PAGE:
China is in the process of building 60 nuclear plants at a pace of 6 per year. Joke all you want about radiation, but their infrastructure will soon make ours look pathetic. They are also the largest producer of wind turbines. We will be paying vast sums to OPEC for oil while the Chinese will be energy independent. Competitive failure.

    I was born in the 1950’s. The interstate highway system was built under DDE and a largely GOP Congress. Would not happen today; the GOP would not support this level of federal spending, the federal commitments, the federal mandates for highway construction.

    I see much of this as symptoms of success. We have clean air and clean water so obviously the EPA is junk. People don’t remember we have the EPA because we didn’t have clean water and clean air. Not a long time ago, but well within my lifetime. We have an interstate highway system so obviously we don’t need the federal government involved in transportation. We had a brideg collapse in Minnesota and there are hundreds of large bridges in just as bad shape. Meanwhile, China is constructing vast networks of roads and advanced cable stay bridges so their internal distribution network will soon be more advanced than ours.

    As for water, the report is about water delivery and purification systems. Those are in many cases way beyond their projected lifetimes. NYC relies on large systems over a century old. Other big cities are no better. A single valve broke outside Boston last year and cut off water for hundreds of thousands. Still other systems are running out of water in part because the water delivery system has so many leaks that conservation measures aren’t enough to prevent draining the aquifers. As for health, there have been breakouts of public water infection, notably giardia in Milwaukee. (Not long ago, btw.)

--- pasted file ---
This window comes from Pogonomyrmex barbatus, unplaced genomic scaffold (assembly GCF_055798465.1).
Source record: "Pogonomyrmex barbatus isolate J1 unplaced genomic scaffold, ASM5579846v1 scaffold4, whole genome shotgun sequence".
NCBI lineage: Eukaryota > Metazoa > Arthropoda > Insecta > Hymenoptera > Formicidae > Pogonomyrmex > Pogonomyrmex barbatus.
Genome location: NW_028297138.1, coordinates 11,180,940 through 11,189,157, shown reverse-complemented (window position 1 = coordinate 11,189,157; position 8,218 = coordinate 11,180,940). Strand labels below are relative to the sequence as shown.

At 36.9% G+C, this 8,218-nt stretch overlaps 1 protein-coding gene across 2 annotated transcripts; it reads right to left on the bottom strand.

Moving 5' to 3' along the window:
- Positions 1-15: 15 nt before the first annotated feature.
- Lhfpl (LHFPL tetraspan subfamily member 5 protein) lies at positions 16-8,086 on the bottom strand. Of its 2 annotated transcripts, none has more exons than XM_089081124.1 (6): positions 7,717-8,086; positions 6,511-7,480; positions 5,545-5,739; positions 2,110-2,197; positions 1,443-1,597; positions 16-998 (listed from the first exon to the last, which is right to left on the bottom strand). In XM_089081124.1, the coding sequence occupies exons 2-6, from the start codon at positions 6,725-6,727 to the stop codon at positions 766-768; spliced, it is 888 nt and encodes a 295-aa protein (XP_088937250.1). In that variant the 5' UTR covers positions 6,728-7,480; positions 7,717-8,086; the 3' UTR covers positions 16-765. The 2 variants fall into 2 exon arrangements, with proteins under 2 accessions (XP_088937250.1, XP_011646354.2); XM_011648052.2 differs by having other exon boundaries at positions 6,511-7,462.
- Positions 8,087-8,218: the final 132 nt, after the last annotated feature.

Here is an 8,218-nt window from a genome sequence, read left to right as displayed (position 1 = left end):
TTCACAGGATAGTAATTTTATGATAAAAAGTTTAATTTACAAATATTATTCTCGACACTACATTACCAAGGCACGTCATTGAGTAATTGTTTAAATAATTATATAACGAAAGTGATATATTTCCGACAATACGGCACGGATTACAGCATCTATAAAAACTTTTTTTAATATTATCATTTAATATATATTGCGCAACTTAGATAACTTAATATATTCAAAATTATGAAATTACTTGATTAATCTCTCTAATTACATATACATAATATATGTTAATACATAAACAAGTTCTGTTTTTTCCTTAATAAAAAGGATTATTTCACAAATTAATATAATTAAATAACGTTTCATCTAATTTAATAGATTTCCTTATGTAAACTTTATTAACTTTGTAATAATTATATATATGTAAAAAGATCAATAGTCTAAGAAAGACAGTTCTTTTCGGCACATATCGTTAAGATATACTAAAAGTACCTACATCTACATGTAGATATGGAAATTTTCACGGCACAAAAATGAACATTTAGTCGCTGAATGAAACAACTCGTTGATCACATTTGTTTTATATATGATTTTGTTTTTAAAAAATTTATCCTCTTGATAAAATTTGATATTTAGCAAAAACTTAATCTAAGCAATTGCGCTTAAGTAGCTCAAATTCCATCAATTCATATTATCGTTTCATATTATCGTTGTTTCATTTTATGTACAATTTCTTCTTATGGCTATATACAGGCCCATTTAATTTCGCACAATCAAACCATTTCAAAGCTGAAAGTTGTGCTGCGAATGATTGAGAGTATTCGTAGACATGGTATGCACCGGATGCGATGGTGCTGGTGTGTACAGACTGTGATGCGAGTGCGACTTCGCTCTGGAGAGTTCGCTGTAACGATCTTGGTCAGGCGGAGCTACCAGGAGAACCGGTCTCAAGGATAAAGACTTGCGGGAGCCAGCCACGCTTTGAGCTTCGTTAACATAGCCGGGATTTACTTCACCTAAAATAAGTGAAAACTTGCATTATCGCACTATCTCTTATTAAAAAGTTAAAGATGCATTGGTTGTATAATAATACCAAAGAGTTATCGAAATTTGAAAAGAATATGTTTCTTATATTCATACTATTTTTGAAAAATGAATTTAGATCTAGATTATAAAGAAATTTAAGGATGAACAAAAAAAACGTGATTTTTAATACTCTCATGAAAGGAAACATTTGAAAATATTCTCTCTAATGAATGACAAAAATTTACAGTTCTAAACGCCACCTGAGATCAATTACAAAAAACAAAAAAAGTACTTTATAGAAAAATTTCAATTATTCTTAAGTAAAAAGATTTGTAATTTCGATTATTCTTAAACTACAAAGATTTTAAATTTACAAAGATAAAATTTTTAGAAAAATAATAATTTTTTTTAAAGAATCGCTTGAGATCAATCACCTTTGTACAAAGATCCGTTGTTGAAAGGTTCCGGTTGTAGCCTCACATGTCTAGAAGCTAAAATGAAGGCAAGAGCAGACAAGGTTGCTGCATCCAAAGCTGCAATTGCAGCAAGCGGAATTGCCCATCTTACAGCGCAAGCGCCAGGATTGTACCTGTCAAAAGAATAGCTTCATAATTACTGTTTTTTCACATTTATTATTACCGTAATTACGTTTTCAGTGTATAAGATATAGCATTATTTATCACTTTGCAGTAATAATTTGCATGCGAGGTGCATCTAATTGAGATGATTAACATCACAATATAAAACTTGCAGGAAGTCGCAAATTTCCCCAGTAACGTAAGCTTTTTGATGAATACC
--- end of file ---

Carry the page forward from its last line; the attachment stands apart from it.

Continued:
The point about infrastructure is competition. We aren’t getting better. We aren’t standing still. We’re going backwards and the world is moving past us.

  9. P K Moa says:


    Given these needs, why didn’t Obama target the stimulus to infrastructure? Seems to make a lot more sense than sending it down the green energy rat-hole.

  10. rjs says:

    another proof that the US is living below it’s means: